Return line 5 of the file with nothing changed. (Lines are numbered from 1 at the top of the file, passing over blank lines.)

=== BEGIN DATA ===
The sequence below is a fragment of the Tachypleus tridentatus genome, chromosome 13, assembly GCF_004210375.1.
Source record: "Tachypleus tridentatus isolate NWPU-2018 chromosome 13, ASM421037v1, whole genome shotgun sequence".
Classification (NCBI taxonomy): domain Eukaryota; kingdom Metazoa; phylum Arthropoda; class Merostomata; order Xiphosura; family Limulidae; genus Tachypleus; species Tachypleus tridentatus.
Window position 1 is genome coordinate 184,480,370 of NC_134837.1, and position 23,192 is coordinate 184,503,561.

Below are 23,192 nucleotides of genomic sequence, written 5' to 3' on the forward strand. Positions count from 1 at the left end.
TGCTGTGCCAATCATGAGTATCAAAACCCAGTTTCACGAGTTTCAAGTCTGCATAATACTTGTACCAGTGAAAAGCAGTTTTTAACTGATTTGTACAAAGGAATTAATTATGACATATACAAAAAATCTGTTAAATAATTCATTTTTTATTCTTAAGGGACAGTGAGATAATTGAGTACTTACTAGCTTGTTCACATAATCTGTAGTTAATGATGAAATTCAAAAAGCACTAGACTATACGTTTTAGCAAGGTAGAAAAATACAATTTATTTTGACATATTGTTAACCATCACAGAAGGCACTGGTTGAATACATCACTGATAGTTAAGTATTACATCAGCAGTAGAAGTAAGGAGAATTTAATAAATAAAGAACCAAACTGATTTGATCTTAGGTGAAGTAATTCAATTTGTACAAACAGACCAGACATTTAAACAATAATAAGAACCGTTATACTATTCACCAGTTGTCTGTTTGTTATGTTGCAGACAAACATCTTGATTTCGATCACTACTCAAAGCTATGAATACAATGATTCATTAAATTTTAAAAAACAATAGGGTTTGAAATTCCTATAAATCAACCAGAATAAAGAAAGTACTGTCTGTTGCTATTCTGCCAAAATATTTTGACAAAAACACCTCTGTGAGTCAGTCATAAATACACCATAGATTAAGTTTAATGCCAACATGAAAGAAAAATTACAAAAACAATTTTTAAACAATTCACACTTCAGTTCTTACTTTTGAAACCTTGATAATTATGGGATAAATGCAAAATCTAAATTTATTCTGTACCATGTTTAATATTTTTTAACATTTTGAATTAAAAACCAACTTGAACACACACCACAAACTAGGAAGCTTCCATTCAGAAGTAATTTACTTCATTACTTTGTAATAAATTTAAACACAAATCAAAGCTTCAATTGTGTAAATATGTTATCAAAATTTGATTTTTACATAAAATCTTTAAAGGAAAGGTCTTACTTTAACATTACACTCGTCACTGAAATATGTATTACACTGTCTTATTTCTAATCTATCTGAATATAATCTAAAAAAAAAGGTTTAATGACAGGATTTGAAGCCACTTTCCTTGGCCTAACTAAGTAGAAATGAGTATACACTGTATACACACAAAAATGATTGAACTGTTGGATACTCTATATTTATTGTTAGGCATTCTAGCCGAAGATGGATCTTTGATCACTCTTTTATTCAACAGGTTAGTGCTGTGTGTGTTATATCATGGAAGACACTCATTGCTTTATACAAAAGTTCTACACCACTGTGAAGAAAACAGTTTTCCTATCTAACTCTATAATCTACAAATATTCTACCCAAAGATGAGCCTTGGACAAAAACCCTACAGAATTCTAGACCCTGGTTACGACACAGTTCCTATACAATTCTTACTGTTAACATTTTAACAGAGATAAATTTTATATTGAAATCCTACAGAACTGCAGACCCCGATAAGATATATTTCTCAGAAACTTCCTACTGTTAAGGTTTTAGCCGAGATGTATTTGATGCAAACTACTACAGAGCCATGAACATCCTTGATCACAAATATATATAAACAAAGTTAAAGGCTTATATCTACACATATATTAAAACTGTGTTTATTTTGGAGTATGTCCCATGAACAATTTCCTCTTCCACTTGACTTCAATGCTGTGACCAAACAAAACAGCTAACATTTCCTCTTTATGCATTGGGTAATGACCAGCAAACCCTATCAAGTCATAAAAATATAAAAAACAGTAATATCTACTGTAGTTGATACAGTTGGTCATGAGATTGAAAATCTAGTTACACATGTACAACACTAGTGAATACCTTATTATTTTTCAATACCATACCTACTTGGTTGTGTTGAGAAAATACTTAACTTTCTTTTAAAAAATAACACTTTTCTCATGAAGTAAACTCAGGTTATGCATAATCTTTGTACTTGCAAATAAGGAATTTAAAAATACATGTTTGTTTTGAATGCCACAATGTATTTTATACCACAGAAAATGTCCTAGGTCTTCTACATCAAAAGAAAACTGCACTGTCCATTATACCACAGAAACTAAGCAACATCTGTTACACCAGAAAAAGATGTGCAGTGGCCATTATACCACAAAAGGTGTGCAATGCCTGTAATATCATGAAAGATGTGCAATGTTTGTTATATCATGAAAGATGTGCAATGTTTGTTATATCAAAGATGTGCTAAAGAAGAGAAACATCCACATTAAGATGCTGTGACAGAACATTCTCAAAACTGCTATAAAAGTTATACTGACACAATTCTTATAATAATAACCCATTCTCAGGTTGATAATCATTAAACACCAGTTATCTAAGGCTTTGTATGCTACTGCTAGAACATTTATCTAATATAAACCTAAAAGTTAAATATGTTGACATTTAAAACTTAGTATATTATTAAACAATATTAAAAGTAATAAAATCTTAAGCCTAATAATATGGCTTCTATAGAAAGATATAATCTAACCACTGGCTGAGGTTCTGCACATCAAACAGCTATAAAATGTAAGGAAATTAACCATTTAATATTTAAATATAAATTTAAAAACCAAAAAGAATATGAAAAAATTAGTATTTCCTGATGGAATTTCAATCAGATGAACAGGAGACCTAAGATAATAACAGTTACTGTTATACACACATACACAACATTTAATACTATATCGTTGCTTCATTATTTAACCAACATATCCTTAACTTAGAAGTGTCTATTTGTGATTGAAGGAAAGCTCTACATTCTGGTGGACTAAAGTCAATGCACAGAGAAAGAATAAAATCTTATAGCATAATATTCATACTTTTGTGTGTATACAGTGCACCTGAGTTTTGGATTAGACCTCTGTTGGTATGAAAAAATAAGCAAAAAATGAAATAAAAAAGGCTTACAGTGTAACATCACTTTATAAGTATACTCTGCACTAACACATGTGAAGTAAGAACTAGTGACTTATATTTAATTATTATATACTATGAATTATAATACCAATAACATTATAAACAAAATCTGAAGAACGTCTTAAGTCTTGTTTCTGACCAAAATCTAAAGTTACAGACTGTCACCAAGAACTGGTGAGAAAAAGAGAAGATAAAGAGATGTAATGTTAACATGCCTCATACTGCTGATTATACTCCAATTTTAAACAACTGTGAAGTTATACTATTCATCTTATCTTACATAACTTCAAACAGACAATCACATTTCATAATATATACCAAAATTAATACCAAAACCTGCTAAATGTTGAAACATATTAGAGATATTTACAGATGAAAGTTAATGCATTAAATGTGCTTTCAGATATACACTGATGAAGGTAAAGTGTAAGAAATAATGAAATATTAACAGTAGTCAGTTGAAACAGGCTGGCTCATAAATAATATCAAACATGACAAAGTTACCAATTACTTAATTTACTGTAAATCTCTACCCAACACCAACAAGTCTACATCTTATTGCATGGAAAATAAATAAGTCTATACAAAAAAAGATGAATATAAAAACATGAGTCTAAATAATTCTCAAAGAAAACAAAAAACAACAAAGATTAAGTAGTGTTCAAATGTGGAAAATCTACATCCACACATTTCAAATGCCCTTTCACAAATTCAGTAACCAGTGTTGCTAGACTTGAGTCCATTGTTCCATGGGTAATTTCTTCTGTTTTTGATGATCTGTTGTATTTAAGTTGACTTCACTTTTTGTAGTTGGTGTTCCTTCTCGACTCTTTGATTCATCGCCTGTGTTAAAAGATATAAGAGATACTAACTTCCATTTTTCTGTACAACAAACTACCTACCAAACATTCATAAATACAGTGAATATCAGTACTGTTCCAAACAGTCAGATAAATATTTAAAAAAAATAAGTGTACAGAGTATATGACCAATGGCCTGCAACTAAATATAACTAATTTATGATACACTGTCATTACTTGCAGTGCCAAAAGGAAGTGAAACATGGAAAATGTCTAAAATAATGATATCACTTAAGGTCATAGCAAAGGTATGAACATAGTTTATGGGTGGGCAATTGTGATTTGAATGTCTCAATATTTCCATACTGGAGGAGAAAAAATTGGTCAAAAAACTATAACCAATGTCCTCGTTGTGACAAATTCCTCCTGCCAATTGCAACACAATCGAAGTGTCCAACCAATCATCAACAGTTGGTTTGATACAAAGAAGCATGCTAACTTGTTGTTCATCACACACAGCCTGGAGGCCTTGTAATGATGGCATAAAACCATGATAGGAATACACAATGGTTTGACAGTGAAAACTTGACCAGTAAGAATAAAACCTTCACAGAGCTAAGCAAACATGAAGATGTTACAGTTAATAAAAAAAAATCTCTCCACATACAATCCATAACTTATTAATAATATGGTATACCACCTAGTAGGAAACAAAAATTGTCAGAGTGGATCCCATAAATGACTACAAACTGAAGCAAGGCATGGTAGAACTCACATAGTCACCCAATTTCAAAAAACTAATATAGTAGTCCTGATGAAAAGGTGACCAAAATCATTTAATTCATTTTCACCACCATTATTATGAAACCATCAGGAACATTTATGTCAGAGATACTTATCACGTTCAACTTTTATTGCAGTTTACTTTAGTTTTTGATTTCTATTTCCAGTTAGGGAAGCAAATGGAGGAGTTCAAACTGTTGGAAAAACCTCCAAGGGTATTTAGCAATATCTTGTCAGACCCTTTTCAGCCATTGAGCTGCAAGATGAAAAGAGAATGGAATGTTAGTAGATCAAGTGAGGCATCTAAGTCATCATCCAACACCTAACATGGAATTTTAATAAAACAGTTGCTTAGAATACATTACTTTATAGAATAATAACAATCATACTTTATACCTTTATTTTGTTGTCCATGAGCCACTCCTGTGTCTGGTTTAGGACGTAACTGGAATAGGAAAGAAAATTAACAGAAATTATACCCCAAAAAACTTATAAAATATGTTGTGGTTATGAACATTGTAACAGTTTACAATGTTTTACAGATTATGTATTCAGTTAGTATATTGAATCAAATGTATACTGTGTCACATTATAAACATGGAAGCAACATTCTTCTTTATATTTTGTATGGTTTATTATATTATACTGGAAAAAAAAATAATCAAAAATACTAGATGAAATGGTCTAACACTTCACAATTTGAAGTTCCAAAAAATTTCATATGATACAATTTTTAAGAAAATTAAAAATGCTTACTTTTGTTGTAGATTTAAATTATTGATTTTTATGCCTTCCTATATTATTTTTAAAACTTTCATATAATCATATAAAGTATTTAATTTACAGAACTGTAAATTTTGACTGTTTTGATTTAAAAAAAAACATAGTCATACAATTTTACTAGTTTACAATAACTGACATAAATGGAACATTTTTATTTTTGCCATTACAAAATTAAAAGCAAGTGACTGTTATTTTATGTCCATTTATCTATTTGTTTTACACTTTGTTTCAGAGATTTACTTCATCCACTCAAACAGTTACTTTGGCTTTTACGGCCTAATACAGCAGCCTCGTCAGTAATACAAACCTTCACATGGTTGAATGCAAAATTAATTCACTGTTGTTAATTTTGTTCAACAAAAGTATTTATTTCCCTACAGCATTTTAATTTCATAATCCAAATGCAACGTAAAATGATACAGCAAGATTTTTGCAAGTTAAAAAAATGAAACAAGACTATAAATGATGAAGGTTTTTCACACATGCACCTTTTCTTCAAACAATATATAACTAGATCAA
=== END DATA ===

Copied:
Below are 23,192 nucleotides of genomic sequence, written 5' to 3' on the forward strand. Positions count from 1 at the left end.